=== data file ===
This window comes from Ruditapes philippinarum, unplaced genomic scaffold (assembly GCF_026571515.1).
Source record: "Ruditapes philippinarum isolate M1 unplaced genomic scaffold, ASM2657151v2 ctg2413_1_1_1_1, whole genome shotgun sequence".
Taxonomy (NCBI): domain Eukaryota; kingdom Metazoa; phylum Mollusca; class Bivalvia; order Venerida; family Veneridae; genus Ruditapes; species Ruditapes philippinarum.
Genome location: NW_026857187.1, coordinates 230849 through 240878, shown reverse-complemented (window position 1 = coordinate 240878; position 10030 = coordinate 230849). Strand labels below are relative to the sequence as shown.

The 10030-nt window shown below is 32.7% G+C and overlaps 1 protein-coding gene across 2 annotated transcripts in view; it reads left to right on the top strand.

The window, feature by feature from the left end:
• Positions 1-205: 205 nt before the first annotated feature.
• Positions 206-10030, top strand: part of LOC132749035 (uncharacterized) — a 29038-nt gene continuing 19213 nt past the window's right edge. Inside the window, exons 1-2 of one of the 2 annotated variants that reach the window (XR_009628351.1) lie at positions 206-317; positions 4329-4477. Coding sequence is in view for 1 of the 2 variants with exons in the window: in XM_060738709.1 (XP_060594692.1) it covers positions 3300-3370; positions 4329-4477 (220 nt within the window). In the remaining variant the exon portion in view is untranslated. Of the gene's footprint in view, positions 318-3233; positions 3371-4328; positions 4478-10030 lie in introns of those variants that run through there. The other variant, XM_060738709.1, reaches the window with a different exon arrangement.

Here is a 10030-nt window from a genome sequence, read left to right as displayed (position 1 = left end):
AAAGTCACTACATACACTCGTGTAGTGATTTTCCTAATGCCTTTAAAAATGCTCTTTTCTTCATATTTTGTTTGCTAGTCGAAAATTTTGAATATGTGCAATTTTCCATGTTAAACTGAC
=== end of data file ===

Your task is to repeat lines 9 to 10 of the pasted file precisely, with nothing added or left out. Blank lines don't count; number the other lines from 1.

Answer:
Here is a 10030-nt window from a genome sequence, read left to right as displayed (position 1 = left end):
AAAGTCACTACATACACTCGTGTAGTGATTTTCCTAATGCCTTTAAAAATGCTCTTTTCTTCATATTTTGTTTGCTAGTCGAAAATTTTGAATATGTGCAATTTTCCATGTTAAACTGAC